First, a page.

On the eve of the 2017 NFL draft, the Tampa Bay Buccaneers are talking about possibly trading down in the first round and possibly out of it altogether, according to ESPN's Adam Schefter. "At least three teams" are involved in these discussions.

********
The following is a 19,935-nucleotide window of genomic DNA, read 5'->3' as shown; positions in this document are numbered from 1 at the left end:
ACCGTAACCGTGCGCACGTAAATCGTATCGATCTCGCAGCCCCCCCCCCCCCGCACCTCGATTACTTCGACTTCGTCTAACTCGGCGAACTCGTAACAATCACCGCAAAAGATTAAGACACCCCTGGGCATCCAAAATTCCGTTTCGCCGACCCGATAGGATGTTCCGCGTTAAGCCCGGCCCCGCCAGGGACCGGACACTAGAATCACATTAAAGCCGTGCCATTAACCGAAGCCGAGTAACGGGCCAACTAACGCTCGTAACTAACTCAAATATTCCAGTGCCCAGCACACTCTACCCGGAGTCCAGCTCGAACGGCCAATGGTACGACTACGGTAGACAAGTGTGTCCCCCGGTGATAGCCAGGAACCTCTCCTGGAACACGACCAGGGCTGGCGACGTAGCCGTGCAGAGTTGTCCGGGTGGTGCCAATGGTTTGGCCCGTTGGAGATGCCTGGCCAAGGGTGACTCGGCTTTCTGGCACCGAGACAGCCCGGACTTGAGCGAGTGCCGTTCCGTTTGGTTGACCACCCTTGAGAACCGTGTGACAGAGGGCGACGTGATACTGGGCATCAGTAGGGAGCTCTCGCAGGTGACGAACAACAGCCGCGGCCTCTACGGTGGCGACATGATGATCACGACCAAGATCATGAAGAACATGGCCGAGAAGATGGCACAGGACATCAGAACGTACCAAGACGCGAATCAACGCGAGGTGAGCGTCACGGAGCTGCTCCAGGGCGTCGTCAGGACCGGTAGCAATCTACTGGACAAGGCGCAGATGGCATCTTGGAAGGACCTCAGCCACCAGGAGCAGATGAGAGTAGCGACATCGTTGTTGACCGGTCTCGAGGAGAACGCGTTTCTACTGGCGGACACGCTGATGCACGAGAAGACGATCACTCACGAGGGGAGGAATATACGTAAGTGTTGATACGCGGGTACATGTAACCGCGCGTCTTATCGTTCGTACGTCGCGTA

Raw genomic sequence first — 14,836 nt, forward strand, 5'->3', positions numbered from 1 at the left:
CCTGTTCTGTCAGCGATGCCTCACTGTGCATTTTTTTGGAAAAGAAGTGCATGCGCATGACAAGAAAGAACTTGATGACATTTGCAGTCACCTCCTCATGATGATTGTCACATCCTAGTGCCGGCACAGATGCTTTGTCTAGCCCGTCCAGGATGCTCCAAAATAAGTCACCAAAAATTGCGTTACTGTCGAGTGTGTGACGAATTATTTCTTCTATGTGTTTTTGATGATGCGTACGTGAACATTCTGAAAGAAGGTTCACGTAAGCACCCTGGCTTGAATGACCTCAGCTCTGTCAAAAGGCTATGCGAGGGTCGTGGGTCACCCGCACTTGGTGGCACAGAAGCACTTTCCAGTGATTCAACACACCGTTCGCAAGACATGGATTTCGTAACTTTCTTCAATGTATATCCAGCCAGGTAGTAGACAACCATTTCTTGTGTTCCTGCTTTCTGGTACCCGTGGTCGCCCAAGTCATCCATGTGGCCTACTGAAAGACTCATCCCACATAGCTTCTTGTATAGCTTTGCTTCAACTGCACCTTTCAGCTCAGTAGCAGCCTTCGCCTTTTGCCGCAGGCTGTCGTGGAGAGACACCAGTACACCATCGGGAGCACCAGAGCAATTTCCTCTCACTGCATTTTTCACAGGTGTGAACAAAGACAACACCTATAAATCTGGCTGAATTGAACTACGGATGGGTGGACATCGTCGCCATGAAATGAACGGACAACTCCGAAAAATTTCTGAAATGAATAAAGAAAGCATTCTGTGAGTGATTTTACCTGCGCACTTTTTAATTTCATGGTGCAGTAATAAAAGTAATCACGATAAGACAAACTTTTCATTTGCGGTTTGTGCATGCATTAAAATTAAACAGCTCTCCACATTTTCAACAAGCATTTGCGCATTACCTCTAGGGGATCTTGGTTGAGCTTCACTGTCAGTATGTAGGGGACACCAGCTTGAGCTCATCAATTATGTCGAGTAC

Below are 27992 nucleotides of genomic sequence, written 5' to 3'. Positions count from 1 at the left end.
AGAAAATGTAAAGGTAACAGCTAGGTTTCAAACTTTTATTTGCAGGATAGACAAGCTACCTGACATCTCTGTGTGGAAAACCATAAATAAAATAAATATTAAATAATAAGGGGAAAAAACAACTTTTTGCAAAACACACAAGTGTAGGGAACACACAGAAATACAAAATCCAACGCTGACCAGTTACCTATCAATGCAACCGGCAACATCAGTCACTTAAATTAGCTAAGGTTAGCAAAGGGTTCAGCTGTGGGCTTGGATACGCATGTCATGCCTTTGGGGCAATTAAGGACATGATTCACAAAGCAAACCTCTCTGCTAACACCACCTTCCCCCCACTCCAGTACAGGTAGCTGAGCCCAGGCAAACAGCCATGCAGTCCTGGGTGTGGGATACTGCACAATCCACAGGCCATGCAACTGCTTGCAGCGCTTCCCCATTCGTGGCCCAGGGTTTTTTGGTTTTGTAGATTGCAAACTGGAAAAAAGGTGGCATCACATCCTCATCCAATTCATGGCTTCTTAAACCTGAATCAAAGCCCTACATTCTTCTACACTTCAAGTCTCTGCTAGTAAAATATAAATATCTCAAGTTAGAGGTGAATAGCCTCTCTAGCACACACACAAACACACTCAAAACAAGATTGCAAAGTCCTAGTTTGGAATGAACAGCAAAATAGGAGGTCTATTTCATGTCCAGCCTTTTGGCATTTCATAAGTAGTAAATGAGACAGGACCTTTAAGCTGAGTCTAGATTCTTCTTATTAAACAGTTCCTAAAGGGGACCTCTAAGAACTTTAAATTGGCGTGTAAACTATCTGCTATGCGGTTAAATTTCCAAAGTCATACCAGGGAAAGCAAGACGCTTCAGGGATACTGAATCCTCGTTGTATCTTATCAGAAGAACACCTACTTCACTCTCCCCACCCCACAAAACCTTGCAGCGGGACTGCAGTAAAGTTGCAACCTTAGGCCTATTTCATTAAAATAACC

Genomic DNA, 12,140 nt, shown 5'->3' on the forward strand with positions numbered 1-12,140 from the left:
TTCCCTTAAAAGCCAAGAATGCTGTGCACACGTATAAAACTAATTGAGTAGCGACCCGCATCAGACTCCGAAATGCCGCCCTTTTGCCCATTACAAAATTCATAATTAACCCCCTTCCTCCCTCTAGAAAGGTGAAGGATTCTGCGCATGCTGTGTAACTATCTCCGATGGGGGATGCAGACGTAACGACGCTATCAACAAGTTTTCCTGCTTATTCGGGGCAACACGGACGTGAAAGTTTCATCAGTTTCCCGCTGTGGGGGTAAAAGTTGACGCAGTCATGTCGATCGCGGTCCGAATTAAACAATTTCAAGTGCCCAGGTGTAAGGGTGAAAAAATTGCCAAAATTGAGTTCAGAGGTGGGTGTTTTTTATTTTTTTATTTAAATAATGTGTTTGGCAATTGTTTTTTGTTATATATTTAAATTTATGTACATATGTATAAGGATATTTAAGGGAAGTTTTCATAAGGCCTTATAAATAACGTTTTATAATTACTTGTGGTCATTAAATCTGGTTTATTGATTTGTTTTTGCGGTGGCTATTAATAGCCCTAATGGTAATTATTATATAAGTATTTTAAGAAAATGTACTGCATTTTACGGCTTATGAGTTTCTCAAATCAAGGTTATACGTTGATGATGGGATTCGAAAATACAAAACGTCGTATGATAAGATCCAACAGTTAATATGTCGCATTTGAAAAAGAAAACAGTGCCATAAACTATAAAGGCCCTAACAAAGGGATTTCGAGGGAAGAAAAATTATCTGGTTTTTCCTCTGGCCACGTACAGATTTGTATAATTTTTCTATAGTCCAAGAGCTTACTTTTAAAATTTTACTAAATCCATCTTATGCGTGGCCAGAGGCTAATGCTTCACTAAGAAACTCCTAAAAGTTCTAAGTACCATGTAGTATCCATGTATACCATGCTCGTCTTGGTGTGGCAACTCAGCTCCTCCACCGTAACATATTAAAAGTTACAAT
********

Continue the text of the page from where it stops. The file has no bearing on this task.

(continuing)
The news doesn't come as a surprise. The Bucs' front office regards this as a deep draft class, where there is a lot of value outside of the first round, and this is reflected by a large number of the players they met with. Florida State running back Dalvin Cook (who I mocked to the Bucs in the ESPN NFL Nation mock draft) may be the highest-projected pick they worked out privately and/or brought in for a pre-draft visit. General manager Jason Licht also dropped some subtle clues about this last week in his annual pre-draft news conference, when he was asked what type of player they could get at No. 19. "You can get a good player at 50, you can get a player throughout the draft," Licht said. "A lot of times when you’re picking high, if you go back and study it, there’s a lot of high-ceiling, but also low-floor players up there, a little boom or bust. That’s the case throughout the draft. But a lot of times when you’re picking later in the first round, you’re getting sometimes a safe player that may not have the flash, but ends up being a very solid player." Sticking with the running back position, Cook, who the team remains very high on as far as talent goes, is a true game-wrecker and would be an instant upgrade on offense. But he did have three shoulder surgeries and does carry off-the-field concerns. What if he comes off the board or what if the Bucs saw enough out of Doug Martin in 10 days of offseason workouts that they want to give him a shot, while not closing the door on a running back entirely? They could trade down and get a top pass-rusher like Michigan's Taco Charlton or Kansas State's Jordan Willis, or they could address safety with Washington's Budda Baker or UConn's Obi Melifonwu, or grab USC cornerback Adoree' Jackson to groom as Brent Grimes' future replacement. They could address running back with Texas' D'Onta Foreman, who rushed for 2,028 yards last year, second-most in FBS, or South Florida's all-time leading rusher, Marlon Mack. If they wanted to grab a wide receiver, they could grab Ohio State's Curtis Samuel or Penn State's Chris Godwin, both of whom could go in the second round and possibly even later. If they wanted a tight end, they could grab Toledo's Michael Roberts, who fills the need for a blocking and receiving tight end and might even be available on Day 3. If they wanted to address offensive tackle, they could draft Bucknell's Julien Davenport. The Elias Sports Bureau recently compiled this gem: of the 1,992 players who appeared in at least one NFL game during the 2016 season, 65 percent of them were drafted in the fourth round or later or were undrafted. So bottom line -- there is talent in a lot of places this year, and the Bucs are wise to explore moving around to see where it will get them.